Planning for your retirement
It’s Pension Awareness Day this week, a day to learn more about how pensions work and understand what your financial needs might be in the future. Securing a comfortable retirement means making sound choices while you are planning for retirement and when you reach pension age – read on for some help in making those choices…
Income in retirement
Even if retirement is many years ahead, having an idea of how much income you will need in later life will help you to set aside enough savings today. How much income you will need depends on your lifestyle choices and varies from person to person.
Saving for retirement
Retirement can easily last 20 years or more. Saving enough to fund a long period after work is costly. There are many different ways to save for retirement. For example, you could use individual savings accounts (ISAs) – from 1 July 2014 these will be called new ISAs or NISAs – or invest in a second home or buy-to-let property. But saving through a pension scheme has some advantages.
Joining a pension scheme through work makes sense if your employer will help to meet the cost by making contributions to the scheme on your behalf.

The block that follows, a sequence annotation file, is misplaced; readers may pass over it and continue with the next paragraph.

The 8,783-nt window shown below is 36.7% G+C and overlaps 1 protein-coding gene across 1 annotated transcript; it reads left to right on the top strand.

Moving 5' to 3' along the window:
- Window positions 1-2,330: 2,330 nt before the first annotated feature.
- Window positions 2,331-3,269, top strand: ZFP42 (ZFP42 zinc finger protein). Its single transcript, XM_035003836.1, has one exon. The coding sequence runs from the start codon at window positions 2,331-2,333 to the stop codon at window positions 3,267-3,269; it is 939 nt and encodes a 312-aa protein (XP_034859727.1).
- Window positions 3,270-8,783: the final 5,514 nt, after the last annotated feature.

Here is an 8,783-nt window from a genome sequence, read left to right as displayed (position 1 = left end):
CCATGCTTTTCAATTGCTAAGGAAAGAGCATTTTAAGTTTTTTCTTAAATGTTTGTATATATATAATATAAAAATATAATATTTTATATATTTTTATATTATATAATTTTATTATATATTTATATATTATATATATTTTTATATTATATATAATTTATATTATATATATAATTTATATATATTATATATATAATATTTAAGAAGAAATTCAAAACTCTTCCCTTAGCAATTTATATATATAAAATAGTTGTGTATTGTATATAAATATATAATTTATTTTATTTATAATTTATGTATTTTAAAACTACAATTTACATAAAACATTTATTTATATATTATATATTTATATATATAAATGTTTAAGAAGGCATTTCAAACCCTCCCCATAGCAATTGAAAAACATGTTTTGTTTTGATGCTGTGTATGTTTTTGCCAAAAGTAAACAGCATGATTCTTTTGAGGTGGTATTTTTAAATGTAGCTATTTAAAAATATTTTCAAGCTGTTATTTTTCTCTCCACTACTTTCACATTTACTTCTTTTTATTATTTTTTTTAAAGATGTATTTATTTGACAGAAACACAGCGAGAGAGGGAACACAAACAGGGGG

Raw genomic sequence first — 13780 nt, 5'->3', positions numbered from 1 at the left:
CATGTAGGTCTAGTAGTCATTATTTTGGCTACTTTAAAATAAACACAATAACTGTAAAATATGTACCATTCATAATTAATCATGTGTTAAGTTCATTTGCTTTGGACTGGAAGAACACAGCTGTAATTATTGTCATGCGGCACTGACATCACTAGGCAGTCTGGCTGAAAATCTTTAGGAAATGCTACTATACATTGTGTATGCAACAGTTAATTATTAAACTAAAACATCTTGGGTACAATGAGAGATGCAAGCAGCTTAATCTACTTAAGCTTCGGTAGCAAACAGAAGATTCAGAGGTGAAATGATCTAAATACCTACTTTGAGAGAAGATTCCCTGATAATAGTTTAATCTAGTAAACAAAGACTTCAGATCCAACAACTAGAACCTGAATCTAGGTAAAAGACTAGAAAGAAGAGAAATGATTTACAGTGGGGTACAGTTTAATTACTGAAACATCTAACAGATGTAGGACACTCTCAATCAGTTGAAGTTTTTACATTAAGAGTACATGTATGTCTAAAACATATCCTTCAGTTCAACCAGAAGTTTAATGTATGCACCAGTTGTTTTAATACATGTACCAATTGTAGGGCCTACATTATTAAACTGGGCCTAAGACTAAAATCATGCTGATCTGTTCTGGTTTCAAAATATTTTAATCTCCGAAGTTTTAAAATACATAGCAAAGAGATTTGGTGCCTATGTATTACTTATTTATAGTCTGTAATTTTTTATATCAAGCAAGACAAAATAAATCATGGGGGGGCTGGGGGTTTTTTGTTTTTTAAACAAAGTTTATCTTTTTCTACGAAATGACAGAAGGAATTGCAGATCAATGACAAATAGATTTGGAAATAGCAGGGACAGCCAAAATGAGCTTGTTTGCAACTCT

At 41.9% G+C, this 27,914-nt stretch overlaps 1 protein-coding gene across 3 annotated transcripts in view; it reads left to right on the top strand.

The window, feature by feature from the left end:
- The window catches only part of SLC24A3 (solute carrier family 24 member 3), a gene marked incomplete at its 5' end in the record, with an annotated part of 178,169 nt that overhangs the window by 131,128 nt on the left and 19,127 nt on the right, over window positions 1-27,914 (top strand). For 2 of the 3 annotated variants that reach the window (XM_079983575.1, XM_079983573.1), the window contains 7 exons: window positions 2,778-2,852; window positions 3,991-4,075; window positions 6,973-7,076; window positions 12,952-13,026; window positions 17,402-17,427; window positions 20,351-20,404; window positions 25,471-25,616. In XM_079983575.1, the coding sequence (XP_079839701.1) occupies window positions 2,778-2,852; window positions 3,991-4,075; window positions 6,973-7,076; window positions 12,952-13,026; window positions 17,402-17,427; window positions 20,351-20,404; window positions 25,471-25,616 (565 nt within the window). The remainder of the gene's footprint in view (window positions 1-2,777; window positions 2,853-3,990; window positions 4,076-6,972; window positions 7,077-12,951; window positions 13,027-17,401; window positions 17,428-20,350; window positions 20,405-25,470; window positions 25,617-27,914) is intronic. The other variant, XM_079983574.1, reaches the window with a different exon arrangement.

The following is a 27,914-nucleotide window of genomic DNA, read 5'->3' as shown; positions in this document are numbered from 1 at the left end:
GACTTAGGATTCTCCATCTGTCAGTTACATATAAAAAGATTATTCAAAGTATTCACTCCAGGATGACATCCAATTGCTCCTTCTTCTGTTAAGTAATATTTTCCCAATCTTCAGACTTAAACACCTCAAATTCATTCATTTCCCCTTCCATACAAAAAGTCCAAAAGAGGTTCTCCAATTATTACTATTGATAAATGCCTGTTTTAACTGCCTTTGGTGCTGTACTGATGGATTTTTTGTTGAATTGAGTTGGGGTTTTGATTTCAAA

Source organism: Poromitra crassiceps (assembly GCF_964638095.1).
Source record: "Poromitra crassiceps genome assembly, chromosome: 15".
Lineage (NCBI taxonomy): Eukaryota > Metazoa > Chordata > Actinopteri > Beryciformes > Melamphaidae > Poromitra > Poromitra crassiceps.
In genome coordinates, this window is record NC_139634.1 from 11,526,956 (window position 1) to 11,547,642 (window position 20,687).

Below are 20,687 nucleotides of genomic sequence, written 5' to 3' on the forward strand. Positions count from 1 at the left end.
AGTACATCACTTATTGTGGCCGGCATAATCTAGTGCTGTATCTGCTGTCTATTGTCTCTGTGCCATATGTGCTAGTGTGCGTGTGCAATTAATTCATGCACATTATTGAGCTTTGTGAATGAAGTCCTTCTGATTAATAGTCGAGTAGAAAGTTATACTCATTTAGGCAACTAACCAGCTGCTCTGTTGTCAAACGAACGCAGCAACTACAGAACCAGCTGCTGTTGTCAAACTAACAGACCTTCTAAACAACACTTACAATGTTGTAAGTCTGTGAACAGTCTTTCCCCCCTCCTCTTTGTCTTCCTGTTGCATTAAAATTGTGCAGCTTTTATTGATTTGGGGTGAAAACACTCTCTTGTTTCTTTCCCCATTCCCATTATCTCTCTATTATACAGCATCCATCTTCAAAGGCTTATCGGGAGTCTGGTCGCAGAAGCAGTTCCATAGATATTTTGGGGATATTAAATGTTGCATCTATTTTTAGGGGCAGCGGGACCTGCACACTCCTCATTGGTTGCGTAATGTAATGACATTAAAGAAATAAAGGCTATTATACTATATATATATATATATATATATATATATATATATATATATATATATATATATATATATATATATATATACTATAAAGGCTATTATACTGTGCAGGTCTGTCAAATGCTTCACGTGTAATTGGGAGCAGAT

Under the new system of auto-enrolment, which is being rolled out between 2012 and 2018, all employers have to contribute something. A workplace scheme could be a company scheme, personal pension plan, or a multi-employer scheme, like the National Employment Savings Trust (NEST) – a national scheme with low charges.
If you are topping up a workplace scheme, you might save through a personal pension plan. This is also an option if you are self-employed – in which case, you must bear the whole cost yourself of saving for retirement – but you are also eligible to join NEST.